As mentioned previously, Fertilizer Canada’s members have already implemented measures to reduce their environmental footprint. As a mature EITE industry, further environmental performance improvements will require major investments of time and capital to develop and implement emerging emissions-reducing technologies, such as carbon capture, utilization, and storage (CCUS). BCAs have the potential to lessen these barriers to implementation of emissions-reducing technologies by levelling the playing field between Canadian producers and their international competitors that do not face similar carbon pricing regulations. However, BCAs will not erase all barriers our industry faces in reducing emissions, and both the federal and provincial governments must continue to engage with industry to ensure that climate targets and policy are realistic and achievable.
Although BCAs could support Canadian producers, there is a potential for import charges to cause unintended consequences for Canadian fertilizer companies and farmers, who rely on imported fertilizers for specific nutrients that are not manufactured in Canada. Agricultural production in Eastern Canada in particular depends heavily on imported crop nutrients to meet the needs of crops grown in the region. It is imperative that Canada’s approach to BCAs balances the need to support efficient fertilizer production with the need to secure necessary crop inputs across Canada. The federal and provincial governments must ensure that any BCA system would not result in unintended consequences for Canada’s farmers and ensure that potential consequences are accounted for and addressed in the policy development process.
Thank you again for this opportunity to provide input on the development and implementation of BCAs in Canada. We believe that, if designed and used well, BCAs could be an integral piece of Canada’s climate approach by levelling the playing field between Canadian producers and those in other jurisdictions and reducing the barriers Canadian producers currently face in investing in further emission reductions. Maintaining competitiveness for EITE industries and preventing carbon leakage have already been recognized as key priorities for Canada’s carbon pricing system, and BCAs could further support these priorities and make it easier for Canadian producers to continue to reduce their emissions.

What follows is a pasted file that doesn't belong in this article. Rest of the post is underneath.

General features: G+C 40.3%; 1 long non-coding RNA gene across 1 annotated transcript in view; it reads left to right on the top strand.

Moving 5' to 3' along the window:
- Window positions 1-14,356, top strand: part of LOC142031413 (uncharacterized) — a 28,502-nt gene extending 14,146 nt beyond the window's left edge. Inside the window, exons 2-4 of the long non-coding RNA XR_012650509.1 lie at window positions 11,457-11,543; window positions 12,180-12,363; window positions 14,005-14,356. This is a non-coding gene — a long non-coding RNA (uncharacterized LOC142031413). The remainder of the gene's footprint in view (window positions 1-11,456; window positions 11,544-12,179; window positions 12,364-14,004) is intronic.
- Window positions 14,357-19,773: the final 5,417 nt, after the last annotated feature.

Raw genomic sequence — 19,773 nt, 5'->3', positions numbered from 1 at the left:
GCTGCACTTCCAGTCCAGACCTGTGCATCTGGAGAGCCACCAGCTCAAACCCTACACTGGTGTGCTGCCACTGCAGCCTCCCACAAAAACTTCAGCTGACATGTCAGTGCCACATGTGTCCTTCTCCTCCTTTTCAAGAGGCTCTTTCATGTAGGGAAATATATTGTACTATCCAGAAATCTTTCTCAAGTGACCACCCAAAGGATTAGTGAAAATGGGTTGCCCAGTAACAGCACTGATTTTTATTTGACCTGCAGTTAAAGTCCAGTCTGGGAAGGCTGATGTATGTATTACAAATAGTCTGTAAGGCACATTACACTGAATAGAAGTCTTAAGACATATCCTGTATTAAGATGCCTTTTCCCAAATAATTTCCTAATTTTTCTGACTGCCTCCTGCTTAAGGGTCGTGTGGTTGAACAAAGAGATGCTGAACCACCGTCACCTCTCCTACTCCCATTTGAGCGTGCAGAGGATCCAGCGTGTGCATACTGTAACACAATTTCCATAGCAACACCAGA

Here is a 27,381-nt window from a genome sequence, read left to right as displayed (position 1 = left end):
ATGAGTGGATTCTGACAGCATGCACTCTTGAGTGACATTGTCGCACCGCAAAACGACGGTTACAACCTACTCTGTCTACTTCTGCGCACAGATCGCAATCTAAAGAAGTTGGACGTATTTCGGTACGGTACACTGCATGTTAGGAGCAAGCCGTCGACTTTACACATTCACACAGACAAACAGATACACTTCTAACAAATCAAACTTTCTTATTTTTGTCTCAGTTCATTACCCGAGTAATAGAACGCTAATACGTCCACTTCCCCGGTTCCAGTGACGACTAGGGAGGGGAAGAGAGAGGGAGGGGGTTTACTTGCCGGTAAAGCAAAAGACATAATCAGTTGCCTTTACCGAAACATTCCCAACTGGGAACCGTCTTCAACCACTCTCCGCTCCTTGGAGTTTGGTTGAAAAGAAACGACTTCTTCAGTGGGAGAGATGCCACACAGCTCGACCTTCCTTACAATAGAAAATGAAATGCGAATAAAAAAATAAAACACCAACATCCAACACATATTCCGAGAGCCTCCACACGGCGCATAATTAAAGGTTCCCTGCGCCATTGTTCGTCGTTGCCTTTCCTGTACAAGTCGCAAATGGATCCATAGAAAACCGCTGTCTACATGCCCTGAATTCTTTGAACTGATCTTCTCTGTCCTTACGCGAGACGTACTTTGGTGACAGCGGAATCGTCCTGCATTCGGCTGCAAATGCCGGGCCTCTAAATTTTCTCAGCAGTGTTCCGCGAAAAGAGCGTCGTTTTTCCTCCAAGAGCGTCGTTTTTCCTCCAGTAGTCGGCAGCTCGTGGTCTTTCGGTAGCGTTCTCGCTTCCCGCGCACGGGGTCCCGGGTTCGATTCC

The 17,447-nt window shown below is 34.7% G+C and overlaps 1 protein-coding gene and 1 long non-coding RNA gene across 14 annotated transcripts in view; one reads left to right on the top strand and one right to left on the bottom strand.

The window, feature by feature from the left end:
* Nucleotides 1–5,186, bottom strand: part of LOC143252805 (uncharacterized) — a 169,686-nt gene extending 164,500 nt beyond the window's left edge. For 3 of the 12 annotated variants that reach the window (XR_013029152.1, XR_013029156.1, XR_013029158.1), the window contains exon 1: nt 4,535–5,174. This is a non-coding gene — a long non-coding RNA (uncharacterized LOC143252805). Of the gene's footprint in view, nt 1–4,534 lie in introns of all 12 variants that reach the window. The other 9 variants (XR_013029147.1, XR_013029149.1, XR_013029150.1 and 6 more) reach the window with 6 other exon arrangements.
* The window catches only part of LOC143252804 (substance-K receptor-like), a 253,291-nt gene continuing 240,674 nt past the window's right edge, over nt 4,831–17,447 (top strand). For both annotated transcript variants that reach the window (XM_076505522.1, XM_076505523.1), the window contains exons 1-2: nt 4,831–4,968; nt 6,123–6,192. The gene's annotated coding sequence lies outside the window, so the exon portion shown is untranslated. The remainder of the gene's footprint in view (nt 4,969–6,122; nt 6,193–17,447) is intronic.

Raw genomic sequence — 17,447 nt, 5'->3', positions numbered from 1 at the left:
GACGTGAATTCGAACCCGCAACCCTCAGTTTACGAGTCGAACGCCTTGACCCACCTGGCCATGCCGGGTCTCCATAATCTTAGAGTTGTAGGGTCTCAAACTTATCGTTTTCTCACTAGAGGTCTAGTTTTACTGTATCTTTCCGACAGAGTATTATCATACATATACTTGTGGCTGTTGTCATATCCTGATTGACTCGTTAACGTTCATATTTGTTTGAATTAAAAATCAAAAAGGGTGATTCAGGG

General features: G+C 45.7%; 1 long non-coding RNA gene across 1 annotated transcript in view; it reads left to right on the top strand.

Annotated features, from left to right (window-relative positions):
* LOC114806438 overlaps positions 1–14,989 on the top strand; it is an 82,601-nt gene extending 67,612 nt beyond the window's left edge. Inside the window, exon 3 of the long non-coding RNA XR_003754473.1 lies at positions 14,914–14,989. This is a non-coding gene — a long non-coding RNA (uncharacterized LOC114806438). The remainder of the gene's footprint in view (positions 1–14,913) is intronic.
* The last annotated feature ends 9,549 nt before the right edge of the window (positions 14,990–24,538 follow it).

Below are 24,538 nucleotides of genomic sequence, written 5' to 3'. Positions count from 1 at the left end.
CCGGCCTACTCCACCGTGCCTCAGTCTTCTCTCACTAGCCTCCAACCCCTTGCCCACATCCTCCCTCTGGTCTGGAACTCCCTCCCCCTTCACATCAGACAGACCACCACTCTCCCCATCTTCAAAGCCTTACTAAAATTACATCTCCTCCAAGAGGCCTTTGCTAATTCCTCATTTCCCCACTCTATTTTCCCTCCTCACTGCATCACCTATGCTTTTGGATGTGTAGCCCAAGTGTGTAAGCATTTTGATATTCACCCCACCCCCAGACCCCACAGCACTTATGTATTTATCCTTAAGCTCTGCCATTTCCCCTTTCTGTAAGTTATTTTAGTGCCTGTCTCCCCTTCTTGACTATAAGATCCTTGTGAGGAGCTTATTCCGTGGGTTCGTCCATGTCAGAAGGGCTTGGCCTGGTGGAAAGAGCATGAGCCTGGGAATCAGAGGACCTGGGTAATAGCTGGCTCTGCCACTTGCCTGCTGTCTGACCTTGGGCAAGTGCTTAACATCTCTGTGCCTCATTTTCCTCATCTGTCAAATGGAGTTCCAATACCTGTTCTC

We stand ready to work with the Government of Saskatchewan and the Government of Canada in the development and implementation of BCAs. We would be pleased to schedule a virtual meeting to further discuss our comments above. Please contact us with any questions related to these recommendations.
Director, Stewardship & Regulatory Affairs
CC: Martine Dubuc, Associate Deputy Minister, Environment and Climate Change Canada
Michèle Govier, Director General, International Trade Policy, Finance Canada
Katherine Teeple, Director, Industrial GHG Emissions Management, Environment and Climate Change Canada
Daryl Hanak, Director, Trade Policy, Economy and Trade Policy Branch, Alberta Ministry of Jobs, Economy and Innovation
Richard Groen, Deputy Minister, Manitoba Ministry of Finance
David Barnes, Assistant Deputy Minister, Trade Policy, Industry and Investment Division, Ontario Ministry of Economic Development, Job Creation and Trade